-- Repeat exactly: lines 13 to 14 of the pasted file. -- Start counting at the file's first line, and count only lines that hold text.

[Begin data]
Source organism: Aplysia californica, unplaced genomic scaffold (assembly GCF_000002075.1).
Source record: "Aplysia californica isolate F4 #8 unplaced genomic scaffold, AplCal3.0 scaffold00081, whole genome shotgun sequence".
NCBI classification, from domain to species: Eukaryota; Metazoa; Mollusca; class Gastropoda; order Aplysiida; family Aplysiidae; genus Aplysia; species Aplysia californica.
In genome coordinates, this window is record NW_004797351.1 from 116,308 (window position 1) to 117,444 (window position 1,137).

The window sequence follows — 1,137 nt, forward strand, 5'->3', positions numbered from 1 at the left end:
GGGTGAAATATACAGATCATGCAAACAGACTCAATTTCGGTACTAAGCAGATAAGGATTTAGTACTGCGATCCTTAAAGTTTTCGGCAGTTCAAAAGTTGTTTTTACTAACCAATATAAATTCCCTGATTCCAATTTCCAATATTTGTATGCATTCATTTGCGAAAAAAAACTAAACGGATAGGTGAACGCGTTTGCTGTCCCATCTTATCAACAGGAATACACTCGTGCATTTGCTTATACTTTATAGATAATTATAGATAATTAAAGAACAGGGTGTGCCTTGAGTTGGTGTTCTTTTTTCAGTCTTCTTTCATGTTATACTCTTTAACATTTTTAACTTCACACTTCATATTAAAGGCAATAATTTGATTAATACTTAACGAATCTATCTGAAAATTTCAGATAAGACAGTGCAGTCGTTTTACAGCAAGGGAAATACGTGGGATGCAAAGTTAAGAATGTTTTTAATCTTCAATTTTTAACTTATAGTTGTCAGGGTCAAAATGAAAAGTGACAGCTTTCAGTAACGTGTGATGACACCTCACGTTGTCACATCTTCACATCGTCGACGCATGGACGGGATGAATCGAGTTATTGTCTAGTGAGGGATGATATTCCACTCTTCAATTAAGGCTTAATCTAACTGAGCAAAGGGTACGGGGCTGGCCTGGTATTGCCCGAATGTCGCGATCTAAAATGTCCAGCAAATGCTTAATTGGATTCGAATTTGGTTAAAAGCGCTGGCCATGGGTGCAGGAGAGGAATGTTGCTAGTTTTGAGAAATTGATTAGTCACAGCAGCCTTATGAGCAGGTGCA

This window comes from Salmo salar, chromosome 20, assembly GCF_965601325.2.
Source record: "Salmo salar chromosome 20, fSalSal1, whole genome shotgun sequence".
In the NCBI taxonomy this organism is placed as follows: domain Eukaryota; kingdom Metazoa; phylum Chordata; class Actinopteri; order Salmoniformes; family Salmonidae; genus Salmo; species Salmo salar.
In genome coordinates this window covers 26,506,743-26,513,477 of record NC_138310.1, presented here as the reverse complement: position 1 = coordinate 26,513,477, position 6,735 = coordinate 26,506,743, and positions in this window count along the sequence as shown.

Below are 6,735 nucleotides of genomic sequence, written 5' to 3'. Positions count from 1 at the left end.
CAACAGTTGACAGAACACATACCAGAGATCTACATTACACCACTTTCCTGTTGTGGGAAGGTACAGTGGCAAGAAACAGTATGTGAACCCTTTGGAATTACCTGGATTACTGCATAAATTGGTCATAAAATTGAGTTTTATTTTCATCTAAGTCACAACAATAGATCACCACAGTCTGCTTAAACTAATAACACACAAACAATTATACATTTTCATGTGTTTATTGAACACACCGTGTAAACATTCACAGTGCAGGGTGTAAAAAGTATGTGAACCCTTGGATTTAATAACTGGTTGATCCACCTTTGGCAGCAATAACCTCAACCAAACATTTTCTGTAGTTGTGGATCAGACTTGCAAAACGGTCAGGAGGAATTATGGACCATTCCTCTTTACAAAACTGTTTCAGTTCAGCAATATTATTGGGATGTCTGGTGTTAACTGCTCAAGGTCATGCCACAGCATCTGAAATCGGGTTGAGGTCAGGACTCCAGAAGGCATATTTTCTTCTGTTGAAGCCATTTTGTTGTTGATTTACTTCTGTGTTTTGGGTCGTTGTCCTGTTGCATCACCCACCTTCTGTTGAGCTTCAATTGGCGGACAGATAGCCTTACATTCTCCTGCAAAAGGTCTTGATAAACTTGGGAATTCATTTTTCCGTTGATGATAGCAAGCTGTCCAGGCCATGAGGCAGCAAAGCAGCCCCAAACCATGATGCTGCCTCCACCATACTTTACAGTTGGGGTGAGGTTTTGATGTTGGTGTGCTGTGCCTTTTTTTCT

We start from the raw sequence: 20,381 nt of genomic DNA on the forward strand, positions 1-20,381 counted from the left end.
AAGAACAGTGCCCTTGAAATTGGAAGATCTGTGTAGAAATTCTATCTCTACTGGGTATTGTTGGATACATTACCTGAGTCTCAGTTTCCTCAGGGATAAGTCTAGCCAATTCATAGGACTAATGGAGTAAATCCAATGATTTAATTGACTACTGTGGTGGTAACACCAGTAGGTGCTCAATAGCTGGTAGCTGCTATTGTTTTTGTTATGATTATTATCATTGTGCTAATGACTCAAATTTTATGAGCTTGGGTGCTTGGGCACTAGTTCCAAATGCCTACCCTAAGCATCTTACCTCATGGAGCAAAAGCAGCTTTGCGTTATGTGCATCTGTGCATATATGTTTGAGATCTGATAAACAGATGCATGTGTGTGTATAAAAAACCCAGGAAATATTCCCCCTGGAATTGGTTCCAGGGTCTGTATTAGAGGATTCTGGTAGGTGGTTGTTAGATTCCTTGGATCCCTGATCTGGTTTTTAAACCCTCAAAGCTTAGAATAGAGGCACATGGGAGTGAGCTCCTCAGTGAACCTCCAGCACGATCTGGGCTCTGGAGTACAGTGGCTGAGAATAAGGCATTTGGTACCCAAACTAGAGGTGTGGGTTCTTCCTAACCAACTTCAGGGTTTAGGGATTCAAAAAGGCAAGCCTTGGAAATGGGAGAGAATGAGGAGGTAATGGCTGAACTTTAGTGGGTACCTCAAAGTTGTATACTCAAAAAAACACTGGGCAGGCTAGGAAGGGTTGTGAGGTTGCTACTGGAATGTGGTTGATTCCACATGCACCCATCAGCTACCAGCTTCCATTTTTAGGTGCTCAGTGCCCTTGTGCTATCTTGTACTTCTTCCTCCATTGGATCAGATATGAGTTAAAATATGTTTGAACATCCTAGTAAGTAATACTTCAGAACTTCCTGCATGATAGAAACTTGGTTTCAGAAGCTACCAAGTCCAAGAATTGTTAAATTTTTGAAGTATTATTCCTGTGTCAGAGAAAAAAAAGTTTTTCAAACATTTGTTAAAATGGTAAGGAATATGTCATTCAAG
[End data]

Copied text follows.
We start from the raw sequence: 20,381 nt of genomic DNA on the forward strand, positions 1-20,381 counted from the left end.
AAGAACAGTGCCCTTGAAATTGGAAGATCTGTGTAGAAATTCTATCTCTACTGGGTATTGTTGGATACATTACCTGAGTCTCAGTTTCCTCAGGGATAAGTCTAGCCAATTCATAGGACTAATGGAGTAAATCCAATGATTTAATTGACTACTGTGGTGGTAACACCAGTAGGTGCTCAATAGCTGGTAGCTGCTATTGTTTTTGTTATGATTATTATCATTGTGCTAATGACTCAAATTTTATGAGCTTGGGTGCTTGGGCACTAGTTCCAAATGCCTACCCTAAGCATCTTACCTCATGGAGCAAAAGCAGCTTTGCGTTATGTGCATCTGTGCATATATGTTTGAGATCTGATAAACAGATGCATGTGTGTGTATAAAAAACCCAGGAAATATTCCCCCTGGAATTGGTTCCAGGGTCTGTATTAGAGGATTCTGGTAGGTGGTTGTTAGATTCCTTGGATCCCTGATCTGGTTTTTAAACCCTCAAAGCTTAGAATAGAGGCACATGGGAGTGAGCTCCTCAGTGAACCTCCAGCACGATCTGGGCTCTGGAGTACAGTGGCTGAGAATAAGGCATTTGGTACCCAAACTAGAGGTGTGGGTTCTTCCTAACCAACTTCAGGGTTTAGGGATTCAAAAAGGCAAGCCTTGGAAATGGGAGAGAATGAGGAGGTAATGGCTGAACTTTAGTGGGTACCTCAAAGTTGTATACTCAAAAAAACACTGGGCAGGCTAGGAAGGGTTGTGAGGTTGCTACTGGAATGTGGTTGATTCCACATGCACCCATCAGCTACCAGCTTCCATTTTTAGGTGCTCAGTGCCCTTGTGCTATCTTGTACTTCTTCCTCCATTGGATCAGATATGAGTTAAAATATGTTTGAACATCCTAGTAAGTAATACTTCAGAACTTCCTGCATGATAGAAACTTGGTTTCAGAAGCTACCAAGTCCAAGAATTGTTAAATTTTTGAAGTATTATTCCTGTGTCAGAGAAAAAAAAGTTTTTCAAACATTTGTTAAAATGGTAAGGAATATGTCATTCAAG